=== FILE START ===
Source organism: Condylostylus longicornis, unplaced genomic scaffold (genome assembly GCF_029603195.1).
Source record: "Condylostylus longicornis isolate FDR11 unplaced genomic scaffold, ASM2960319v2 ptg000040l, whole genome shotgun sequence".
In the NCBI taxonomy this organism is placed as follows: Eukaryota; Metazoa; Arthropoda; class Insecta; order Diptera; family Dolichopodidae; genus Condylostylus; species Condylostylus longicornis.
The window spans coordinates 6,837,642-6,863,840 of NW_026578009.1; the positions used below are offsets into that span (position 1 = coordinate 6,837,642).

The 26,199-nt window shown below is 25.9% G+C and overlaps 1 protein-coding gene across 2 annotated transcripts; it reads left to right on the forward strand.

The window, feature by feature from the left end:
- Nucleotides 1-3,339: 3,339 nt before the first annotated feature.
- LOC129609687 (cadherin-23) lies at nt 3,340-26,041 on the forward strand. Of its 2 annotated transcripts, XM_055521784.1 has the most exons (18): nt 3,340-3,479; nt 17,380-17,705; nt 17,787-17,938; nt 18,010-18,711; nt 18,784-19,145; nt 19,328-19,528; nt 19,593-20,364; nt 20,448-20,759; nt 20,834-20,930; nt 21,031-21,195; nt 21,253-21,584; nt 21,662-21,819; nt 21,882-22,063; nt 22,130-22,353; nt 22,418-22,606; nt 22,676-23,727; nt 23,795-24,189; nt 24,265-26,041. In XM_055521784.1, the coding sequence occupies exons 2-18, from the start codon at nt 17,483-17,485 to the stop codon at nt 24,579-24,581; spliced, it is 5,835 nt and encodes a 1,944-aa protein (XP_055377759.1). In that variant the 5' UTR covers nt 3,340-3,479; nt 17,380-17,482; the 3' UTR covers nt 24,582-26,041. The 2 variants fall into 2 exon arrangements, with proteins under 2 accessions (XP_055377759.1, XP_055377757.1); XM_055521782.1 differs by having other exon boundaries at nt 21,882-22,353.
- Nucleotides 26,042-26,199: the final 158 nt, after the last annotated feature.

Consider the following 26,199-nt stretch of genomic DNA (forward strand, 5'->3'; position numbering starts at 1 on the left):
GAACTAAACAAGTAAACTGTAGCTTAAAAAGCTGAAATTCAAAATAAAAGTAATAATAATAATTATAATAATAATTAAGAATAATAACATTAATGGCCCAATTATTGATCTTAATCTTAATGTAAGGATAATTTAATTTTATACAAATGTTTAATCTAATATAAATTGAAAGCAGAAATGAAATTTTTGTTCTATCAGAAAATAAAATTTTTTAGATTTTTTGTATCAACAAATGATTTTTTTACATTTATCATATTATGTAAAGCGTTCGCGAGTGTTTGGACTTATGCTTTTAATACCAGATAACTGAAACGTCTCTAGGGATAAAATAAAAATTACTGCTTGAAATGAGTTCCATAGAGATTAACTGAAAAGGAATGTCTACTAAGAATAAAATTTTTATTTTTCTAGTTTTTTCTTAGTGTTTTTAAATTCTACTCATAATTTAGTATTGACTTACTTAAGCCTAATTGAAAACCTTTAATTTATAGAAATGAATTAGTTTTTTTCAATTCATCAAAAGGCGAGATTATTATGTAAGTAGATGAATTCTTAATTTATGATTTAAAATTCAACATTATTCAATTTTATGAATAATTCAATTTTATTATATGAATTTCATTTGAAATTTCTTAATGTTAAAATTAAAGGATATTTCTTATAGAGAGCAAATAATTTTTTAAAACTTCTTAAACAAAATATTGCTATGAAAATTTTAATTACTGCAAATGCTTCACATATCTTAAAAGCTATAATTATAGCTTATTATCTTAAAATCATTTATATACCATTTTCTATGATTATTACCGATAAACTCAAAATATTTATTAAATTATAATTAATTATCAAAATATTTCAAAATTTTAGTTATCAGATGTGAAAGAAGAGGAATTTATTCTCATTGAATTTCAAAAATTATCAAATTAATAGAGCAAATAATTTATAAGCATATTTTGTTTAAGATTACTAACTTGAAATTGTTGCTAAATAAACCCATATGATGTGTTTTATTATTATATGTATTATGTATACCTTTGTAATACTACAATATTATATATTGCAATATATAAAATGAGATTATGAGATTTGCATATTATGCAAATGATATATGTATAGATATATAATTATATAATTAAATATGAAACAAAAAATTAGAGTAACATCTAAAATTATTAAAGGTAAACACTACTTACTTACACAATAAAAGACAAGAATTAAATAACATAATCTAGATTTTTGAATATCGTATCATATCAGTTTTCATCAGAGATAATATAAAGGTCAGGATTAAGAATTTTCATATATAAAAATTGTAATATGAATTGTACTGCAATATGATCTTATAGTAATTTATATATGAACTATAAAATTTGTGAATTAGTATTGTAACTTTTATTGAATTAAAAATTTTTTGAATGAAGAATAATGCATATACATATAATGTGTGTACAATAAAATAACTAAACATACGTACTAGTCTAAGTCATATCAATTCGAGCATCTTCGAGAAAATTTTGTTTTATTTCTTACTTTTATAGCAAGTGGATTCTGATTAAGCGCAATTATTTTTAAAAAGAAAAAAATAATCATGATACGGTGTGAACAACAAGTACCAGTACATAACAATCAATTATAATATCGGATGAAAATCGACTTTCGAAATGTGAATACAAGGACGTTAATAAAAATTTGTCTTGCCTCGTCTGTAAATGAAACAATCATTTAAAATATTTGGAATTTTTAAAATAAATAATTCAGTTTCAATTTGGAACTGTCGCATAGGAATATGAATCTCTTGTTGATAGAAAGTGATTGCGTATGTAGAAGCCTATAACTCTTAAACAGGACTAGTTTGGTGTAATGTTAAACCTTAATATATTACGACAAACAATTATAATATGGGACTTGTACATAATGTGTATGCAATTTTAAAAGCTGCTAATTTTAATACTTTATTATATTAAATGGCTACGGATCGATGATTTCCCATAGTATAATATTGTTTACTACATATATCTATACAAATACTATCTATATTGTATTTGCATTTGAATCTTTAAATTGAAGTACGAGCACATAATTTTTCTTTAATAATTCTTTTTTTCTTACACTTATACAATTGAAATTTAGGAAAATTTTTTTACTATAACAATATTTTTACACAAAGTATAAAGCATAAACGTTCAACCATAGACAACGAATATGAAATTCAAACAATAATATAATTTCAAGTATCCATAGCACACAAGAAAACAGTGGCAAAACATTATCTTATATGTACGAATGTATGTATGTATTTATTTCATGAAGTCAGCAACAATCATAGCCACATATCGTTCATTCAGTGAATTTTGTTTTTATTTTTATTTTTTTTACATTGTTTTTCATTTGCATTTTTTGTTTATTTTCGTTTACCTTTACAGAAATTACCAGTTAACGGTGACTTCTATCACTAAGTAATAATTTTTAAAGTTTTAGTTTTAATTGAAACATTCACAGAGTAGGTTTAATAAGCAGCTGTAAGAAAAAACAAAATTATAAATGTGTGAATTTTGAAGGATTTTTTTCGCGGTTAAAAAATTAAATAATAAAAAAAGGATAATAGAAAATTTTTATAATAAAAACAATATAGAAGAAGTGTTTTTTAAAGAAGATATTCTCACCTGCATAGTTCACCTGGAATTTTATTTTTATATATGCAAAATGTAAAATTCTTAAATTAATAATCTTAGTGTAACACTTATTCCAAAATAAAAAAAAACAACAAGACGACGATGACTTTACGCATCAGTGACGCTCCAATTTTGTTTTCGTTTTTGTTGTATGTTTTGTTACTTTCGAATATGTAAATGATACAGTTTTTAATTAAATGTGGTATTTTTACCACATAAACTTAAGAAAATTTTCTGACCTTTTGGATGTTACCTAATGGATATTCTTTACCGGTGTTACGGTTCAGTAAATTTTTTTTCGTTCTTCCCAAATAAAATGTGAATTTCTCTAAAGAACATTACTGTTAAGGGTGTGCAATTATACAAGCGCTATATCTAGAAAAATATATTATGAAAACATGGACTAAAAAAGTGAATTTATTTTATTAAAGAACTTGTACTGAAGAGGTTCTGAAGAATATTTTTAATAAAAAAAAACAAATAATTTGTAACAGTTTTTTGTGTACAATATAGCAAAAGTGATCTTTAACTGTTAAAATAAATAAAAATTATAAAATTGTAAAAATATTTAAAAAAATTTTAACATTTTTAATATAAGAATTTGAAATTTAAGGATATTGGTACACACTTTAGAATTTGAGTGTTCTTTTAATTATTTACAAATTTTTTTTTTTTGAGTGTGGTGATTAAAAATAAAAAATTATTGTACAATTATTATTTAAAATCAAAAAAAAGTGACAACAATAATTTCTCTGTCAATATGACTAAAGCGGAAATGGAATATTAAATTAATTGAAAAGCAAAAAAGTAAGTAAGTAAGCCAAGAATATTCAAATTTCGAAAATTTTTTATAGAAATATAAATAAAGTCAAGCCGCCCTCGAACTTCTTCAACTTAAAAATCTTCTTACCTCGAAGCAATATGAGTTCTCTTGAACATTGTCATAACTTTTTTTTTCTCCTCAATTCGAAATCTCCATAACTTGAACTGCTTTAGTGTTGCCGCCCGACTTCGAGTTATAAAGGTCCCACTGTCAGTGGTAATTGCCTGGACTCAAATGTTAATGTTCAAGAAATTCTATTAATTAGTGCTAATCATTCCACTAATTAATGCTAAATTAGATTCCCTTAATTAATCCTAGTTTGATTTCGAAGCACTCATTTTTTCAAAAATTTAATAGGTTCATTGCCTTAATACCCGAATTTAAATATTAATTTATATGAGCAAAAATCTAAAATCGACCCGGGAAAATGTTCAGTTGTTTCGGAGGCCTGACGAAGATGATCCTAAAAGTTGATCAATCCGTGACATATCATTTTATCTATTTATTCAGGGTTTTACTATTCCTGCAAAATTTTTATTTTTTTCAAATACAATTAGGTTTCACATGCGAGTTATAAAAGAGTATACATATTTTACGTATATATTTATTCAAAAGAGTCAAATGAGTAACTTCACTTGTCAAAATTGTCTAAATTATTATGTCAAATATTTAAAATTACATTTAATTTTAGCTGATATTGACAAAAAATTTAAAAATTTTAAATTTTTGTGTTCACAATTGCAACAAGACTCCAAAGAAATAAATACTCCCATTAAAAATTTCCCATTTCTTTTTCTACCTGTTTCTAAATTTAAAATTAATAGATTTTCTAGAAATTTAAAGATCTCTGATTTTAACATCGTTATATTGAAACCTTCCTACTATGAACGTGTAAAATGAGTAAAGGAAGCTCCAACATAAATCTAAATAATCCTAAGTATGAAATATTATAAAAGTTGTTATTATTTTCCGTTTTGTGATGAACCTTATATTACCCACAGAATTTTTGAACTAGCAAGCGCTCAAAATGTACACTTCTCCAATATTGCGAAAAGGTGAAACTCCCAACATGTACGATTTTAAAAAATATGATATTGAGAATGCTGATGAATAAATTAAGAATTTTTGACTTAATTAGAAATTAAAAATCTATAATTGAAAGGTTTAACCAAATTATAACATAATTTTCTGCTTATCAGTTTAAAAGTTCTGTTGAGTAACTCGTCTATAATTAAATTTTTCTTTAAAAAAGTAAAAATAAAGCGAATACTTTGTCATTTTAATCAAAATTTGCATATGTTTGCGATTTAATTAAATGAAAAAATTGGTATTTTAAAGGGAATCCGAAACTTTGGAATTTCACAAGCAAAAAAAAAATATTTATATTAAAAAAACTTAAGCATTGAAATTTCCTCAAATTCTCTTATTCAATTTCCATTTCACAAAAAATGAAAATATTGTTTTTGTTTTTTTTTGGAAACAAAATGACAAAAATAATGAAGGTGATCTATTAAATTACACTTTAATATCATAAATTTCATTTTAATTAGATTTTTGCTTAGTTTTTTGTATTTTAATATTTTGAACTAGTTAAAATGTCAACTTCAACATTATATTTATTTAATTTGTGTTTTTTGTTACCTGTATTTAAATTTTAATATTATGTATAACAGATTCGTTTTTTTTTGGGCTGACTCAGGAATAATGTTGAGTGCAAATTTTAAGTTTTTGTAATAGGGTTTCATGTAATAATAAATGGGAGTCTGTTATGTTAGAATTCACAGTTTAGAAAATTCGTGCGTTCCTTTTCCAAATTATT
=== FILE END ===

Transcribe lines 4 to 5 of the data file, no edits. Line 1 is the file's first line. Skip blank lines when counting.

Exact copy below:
The window spans coordinates 6,837,642-6,863,840 of NW_026578009.1; the positions used below are offsets into that span (position 1 = coordinate 6,837,642).

The 26,199-nt window shown below is 25.9% G+C and overlaps 1 protein-coding gene across 2 annotated transcripts; it reads left to right on the forward strand.